Six times a year, Textile Outlook International provides up to 200 pages of expert comment and analysis. A subscription provides an overview of the global fibre, textile and apparel industries. It is essential reading for senior executives in the fibre, textile and apparel industries – and for anyone who is not involved in the industry, but needs to quickly gain an understanding of the key issues.
Reports in Textile Outlook International include:
 country profiles – providing a comprehensive guide to the textile and clothing industries in a range of countries and regions. The reports include an economic and political profile together with a comprehensive overview of the main issues, plus an outlook for the future.
 company profiles – giving you the opportunity to learn from strategies employed by others. Companies profiled recently include retailers, manufacturers, innovators and sourcing companies involved in textiles and apparel as well as smaller companies which illustrate the opportunities for firms which are interested in selected sourcing locations.
 trends in world textile and apparel trade and production – taking into account current issues facing the industry – such as global fibre prices; competition from China and other low cost countries; the elimination of quotas and imposition of selective new ones; relocation of production operations; the impact of economic factors affecting trade; international trade agreements; trade promotion agreements (TPAs); and much more.
 trends in EU and US imports of textiles and clothing – providing comprehensive statistical data and analysis of the top ten supplying countries to the EU and US markets. These reports are updated each year and contain value and volume data as well as average prices and analyses of trends for up to 15 product categories.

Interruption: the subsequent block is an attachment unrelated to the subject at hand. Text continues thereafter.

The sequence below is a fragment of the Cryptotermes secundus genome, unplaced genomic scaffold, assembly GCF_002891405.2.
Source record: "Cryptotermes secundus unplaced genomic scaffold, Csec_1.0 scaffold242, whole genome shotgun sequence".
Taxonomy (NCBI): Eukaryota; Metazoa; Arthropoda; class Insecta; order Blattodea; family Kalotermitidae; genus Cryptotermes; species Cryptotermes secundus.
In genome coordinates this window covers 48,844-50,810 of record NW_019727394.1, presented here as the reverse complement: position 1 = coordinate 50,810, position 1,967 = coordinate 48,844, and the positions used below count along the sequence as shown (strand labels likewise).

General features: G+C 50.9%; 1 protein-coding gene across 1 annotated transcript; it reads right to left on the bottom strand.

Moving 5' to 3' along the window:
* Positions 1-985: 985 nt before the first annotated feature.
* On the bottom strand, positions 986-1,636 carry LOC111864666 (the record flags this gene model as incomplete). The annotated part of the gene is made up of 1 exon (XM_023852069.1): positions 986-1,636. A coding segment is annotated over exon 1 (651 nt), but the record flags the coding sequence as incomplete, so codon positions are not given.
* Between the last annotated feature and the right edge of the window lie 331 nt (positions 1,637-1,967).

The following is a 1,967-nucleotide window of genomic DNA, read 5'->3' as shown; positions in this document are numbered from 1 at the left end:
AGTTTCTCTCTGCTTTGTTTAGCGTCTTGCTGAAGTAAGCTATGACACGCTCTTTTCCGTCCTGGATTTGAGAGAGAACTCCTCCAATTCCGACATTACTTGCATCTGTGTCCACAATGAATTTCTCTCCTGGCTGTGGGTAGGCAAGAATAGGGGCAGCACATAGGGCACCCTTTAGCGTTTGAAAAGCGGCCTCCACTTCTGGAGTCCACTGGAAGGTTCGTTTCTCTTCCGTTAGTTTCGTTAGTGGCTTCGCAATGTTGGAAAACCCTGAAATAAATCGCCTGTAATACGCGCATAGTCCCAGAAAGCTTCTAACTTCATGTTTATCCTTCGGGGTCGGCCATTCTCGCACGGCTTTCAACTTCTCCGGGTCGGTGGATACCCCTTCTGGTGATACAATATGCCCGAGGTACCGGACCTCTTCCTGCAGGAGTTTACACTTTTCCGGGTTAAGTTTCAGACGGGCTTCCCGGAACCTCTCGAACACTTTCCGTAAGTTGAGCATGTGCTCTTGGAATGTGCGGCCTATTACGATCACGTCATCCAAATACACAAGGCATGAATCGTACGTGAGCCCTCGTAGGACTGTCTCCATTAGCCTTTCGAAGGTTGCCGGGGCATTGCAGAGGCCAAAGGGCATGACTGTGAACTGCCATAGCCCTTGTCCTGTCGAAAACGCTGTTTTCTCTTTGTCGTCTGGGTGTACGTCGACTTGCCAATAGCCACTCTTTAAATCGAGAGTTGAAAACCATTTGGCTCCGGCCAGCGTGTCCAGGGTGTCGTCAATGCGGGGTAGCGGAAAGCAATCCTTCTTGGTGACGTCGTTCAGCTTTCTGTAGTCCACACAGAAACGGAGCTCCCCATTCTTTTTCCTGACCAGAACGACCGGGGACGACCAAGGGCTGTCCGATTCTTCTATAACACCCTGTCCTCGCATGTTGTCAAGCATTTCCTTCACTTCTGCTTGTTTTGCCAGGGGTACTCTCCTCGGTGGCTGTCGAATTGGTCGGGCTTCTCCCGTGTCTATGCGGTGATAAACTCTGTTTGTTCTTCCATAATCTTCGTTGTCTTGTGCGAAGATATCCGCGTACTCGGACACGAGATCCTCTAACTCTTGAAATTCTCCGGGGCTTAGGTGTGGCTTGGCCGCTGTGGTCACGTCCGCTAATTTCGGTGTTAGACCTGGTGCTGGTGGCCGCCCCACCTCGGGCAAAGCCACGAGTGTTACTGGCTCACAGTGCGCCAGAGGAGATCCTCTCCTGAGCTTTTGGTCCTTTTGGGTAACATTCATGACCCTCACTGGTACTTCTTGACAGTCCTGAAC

innovations, technological developments, business development opportunities, individual sector analysis and political implications which affect players in the global fibre, textile and apparel industries. Some of the topics which have been covered in recent reports include: new innovations in the textile and clothing industry, such as environmentally friendly textiles, plant based fibres, and developments in textile colorants; innovations in textile machinery; and overviews of the European swimwear, hosiery and lingerie markets.
So whether you are involved in fibres, textiles or clothing – in manufacturing, spinning, weaving, knitting, sewing, import/export, retailing – or if you are in education or consultancy or investment or finance, a subscription to Textile Outlook International will tell you what you need to know about the key trends in the industry.
Textile Outlook International is available on subscription – either in printed format only, or in printed and electronic format. If you choose the printed only option, you will receive 6 printed publications a year, containing a total of 30 reports plus editorials written by Robin Anson, our editorial director and in-house industry expert.
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In addition, you will be able to download PDF files containing the same information – but the PDF files will be available immediately on publication, so you don’t have to wait for the printing and mailing. You also have all the benefits of electronic files: instant access even when you are away from the office; convenient storage in your PC or laptop; portability; electronic search facility; and copy/paste facility.